We live in an age of repeats. The films are all sequels, the sitcoms are all syndicated and if we are completely honest with ourselves, even the columns I file are of an increasingly similar tone: blah, blah, blah, the man wrote, as the world oscillated at its usual pace, regardless of his words, seemingly unaware that a rare talent was in its midst, only partially nude as he typed. What was I saying? Ah yes, we’ve seen it all before.
I went to watch a film the other day—let’s call it KF Panda, because I’d rather not reveal the full title. Very quickly—only an hour in—I realized that what I was watching was actually the second installment of said film—let’s call it KF Panda 2—a far inferior offering which left me unsatisfied and slightly dehydrated, though it was a hot day and I had forgotten to make myself a drink during the film so, fair enough, I will take some responsibility for the second part of my dissatisfaction. Worse still, even though I disliked the film immensely (I shouted abuse at the television throughout, again accounting for the dehydration) I am now hooked on the franchise and waiting impatiently for the prequel or second sequel. Apparently it might be called KF Panda 3. There is, I think this proves conclusively, no getting away from repeat-culture.
And as summer goes on, whether it is something in the air or something in the water, or the mild hallucinogenic I indirectly inhaled on the top deck of the 126 bus into Birmingham city centre, I’ve started to notice that football has joined in with the wider world’s tendency towards playing out again that which has already been played out.
The transfers we are seeing are creating a pattern. Edinson Cavani has joined PSG, where he will again team-up with Ezequiel Lavezzi, reliving their Napoli days. Radamel Falcao has joined Monaco where he will work with James Rodriguez and Joao Moutinho, and possibly Hulk, if he signs on too: all ex-Porto buddies. Jesus Navas and Alvaro Negredo have both moved from Sevilla to Manchester City. Now Manchester United are attempting to join up Cesc Fabregas with Robin Van Persie for a second time, after their success as a pair at Arsenal.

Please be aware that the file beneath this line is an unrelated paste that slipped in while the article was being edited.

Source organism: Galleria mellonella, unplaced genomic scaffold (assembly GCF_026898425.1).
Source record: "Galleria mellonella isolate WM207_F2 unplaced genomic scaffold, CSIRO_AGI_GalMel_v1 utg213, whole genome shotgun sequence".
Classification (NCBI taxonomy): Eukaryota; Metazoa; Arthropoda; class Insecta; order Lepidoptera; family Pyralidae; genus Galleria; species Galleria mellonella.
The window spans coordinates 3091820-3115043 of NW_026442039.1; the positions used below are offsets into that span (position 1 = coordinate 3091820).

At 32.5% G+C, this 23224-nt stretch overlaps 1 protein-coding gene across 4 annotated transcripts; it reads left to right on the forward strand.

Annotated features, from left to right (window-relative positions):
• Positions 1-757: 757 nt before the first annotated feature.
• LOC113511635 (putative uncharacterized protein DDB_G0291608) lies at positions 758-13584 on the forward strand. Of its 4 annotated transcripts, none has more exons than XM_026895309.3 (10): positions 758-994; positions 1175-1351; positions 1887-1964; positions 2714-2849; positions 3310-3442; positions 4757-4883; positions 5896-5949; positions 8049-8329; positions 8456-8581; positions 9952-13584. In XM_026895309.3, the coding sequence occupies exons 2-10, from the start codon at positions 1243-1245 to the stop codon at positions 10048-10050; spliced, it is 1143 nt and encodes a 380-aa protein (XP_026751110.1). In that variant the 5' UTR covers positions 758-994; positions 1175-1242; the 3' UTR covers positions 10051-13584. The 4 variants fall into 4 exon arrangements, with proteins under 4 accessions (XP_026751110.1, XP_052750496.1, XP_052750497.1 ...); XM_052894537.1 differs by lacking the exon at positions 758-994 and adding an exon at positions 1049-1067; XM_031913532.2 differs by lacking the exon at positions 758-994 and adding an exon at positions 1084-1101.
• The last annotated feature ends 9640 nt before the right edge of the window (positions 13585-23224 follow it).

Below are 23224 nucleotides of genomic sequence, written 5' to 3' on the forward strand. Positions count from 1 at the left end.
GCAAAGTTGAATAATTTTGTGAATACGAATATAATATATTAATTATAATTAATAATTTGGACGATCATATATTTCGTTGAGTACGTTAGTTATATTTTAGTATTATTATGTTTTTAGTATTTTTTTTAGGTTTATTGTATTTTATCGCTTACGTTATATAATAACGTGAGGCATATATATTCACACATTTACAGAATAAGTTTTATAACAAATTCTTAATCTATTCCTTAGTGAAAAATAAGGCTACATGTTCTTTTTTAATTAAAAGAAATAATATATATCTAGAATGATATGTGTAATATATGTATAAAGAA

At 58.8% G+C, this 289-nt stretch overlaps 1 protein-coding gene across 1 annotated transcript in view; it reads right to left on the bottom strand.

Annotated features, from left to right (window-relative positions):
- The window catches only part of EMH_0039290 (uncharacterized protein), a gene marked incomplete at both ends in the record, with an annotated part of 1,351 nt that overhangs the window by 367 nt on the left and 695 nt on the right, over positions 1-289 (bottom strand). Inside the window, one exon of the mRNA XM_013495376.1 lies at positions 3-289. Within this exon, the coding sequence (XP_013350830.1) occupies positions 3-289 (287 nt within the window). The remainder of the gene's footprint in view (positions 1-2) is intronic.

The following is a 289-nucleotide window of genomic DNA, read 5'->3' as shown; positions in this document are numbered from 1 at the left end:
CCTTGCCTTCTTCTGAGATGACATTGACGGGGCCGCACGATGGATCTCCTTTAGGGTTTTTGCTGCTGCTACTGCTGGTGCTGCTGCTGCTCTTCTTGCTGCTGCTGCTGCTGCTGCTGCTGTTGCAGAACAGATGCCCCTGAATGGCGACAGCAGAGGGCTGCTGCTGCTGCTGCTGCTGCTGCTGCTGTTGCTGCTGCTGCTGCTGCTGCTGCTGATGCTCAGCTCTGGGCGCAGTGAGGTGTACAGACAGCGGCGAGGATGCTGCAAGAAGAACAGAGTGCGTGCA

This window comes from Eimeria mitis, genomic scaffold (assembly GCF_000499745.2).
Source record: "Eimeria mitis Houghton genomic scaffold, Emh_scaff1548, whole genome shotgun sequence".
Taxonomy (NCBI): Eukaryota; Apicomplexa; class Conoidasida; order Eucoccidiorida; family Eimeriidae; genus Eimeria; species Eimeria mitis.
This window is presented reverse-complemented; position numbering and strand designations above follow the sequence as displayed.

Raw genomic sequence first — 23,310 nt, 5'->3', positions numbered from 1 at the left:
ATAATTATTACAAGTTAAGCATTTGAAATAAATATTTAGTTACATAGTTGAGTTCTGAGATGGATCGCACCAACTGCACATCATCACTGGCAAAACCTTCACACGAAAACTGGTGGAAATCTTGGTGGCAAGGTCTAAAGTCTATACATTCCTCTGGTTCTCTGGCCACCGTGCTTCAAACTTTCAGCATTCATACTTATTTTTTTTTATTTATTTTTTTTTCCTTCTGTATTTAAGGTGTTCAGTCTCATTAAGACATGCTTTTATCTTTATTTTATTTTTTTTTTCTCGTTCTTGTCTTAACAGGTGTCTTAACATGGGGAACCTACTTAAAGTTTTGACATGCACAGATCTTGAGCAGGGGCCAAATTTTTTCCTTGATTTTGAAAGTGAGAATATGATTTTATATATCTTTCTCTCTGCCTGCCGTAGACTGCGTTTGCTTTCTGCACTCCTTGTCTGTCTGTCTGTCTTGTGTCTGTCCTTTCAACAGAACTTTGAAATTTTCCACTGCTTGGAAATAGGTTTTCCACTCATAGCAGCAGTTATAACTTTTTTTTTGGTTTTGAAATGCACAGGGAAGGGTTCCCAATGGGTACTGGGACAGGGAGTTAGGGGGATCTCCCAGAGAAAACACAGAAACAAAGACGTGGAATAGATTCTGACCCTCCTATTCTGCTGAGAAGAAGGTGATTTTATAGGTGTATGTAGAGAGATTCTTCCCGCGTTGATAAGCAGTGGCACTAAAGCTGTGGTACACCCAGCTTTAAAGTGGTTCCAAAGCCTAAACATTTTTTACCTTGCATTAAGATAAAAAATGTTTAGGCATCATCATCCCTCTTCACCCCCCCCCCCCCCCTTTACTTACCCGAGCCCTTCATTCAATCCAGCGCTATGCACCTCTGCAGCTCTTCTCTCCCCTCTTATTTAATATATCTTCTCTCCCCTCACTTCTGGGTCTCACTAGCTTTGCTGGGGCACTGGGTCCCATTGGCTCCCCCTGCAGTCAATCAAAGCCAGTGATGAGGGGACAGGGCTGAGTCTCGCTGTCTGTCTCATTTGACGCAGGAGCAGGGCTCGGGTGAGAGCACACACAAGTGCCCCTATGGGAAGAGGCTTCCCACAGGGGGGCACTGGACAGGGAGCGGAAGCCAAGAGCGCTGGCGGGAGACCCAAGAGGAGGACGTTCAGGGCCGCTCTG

You can even add that Pepe Reina has signed up for more psychological abuse from Rafa Benitez and Jose Mourinho is back in the loving arms of John Terry, if you want to.
If we ignore several major outliers, as I intend to and all good mathematicians should, the major transfer business of this summer—particularly that by the nouveau riche teams—appears to be almost exclusively about reuniting previously successful footballing units with one another. My first thought when I realized this was that I had become delirious after Kung Fu Panda 2—I mean KF Panda 2—and that obviously I had begun to connect pieces of information that did not really go together, creating (relative) significance out of player transfers where really there was none. But in fact I was (relatively) right. At least four of the richest teams in the world have spent or are trying to spend money on reuniting players who have worked well together before.